I say grab it with both greedy hands if you stumble upon it, and do whatever it takes to keep it, as long as it works for you.
With somebody not in recovery, can they really ever understand your plight or your background? For those of us who are lucky enough to have escaped addiction to drugs or alcohol, there’s still a lot of things to negotiate.Nothing is cut and dry, and love is messy wherever you find it.I’ve been in and out of 12-step recovery programs (like Alcoholics Anonymous and Narcotics Anonymous) for almost 20 years.I’ve had many periods of sobriety, from a paltry four months to a lengthy seven years (and everything in between).“My boyfriend now — who is not in the program — doesn't see me as an addict.
He sees me as a smart, fun, sexy, loving mum who doesn't drink and who has changed her life. It's also awesome to have a reprieve from the world of AA, which, quite honestly, can be a fucking bore.”And, the cons of dating people who aren’t sober? And, the differences in lifestyle that don’t feel huge in the beginning of a relationship can begin to take a toll down the line.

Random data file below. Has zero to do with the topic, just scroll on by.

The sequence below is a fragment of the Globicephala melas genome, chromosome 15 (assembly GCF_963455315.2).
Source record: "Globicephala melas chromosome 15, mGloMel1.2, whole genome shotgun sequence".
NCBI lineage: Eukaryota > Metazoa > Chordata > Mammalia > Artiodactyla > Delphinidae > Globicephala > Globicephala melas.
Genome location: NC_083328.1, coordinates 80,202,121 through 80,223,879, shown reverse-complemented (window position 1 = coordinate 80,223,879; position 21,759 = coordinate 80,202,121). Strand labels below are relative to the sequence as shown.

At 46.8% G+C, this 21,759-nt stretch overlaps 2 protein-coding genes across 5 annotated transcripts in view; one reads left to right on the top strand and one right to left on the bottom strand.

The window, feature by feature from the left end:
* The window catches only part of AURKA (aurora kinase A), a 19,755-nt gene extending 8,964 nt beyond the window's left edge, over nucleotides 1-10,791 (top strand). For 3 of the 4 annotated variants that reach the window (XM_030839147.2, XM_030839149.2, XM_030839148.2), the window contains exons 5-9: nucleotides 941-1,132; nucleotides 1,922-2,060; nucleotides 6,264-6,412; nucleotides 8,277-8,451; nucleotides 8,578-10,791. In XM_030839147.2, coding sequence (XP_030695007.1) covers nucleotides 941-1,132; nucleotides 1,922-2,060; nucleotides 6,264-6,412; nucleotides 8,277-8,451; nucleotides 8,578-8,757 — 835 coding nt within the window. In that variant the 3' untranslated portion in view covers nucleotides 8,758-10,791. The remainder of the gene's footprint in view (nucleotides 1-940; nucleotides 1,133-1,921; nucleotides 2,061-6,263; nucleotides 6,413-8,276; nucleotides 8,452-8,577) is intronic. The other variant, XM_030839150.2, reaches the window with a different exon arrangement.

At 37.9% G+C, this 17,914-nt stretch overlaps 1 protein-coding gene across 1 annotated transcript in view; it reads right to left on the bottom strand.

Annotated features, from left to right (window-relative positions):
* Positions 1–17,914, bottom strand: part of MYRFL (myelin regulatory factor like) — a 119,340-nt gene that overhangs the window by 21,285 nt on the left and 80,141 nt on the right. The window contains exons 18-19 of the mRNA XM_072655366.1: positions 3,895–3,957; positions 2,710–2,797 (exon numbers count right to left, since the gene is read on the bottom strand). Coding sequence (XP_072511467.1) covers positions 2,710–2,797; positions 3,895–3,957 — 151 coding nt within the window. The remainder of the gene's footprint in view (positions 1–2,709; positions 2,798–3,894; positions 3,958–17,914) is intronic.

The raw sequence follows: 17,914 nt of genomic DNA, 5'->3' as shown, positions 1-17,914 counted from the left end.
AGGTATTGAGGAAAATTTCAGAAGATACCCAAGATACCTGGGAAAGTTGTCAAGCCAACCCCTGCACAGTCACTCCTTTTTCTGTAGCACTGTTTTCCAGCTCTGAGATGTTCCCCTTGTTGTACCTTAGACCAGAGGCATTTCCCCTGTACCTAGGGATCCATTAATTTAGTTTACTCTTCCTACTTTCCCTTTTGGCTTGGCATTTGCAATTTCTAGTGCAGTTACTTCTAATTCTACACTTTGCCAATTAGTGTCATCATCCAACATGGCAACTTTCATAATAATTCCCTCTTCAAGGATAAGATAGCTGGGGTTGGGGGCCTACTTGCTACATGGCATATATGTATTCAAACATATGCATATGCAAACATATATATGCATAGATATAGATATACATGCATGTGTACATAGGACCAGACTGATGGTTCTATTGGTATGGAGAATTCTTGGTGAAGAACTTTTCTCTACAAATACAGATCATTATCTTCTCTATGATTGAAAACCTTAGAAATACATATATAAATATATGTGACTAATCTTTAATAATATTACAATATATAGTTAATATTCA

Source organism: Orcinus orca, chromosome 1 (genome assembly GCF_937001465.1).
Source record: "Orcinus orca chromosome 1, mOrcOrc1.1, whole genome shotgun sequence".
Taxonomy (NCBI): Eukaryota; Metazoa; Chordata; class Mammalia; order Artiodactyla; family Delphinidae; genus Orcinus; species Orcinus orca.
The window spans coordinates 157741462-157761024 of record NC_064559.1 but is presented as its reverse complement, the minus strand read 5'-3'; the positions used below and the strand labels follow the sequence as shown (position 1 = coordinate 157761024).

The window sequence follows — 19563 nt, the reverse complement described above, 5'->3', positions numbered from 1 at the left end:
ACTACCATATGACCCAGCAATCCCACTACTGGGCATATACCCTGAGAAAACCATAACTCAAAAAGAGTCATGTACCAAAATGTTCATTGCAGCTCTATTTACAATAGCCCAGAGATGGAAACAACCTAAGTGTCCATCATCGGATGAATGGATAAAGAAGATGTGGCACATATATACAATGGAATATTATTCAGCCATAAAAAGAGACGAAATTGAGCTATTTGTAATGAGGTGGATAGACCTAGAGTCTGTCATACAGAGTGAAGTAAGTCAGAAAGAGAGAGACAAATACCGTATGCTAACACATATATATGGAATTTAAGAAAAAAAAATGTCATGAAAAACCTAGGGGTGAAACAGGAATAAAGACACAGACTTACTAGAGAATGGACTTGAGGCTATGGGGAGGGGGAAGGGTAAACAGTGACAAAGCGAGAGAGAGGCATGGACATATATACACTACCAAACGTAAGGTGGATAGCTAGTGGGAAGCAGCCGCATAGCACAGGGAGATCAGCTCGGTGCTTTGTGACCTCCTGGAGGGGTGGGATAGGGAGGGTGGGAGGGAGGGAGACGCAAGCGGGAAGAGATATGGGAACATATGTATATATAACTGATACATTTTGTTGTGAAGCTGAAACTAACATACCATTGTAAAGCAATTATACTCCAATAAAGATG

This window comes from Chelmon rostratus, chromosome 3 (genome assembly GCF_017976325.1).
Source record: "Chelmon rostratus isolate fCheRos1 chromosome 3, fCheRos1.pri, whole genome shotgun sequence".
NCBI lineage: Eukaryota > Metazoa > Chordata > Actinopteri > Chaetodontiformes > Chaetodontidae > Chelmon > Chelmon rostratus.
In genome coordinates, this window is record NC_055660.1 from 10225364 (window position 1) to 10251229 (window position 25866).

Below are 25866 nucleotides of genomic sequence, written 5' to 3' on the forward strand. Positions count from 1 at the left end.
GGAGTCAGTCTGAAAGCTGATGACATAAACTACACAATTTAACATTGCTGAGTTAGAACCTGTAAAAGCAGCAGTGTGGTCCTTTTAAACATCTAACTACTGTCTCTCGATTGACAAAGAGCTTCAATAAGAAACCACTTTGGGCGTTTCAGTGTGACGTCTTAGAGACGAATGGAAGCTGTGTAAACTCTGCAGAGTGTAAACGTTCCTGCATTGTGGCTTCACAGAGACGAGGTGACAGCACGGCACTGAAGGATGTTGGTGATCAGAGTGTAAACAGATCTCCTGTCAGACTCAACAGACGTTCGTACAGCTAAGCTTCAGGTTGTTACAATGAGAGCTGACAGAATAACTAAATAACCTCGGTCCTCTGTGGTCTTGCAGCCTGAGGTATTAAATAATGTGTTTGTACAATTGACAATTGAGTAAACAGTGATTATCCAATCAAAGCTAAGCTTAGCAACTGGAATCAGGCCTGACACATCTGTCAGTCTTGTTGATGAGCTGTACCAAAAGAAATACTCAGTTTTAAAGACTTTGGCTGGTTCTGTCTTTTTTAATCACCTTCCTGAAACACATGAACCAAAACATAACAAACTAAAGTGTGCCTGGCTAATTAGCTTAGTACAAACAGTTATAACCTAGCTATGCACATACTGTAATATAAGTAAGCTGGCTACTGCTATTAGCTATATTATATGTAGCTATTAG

We get so many amazing tools in the programme, and if you take them and run with them, then you can be a stellar human and the best version of yourself possible.” But, even she’s been ambivalent.
“There have been times when I’ve told myself I would never date a guy in recovery again, but I've wavered. [The relationships] can be the absolute worst or the best.”That’s because, beyond the threat of relapse, those in recovery can sometimes substitute one addiction for another.
The old “I’ve wrestled with my demons and won” line? How about a simple, “I’m a pretty hot colossal f**k up”?
It’s always a little awkward when a potential date wants to “meet you for a drink.” Telling them you’re sober feels like confessing to some horrible chronic STD.
Natasha says, “The main con is that it is guaranteed that this person has a ton of hang-ups and emotional baggage.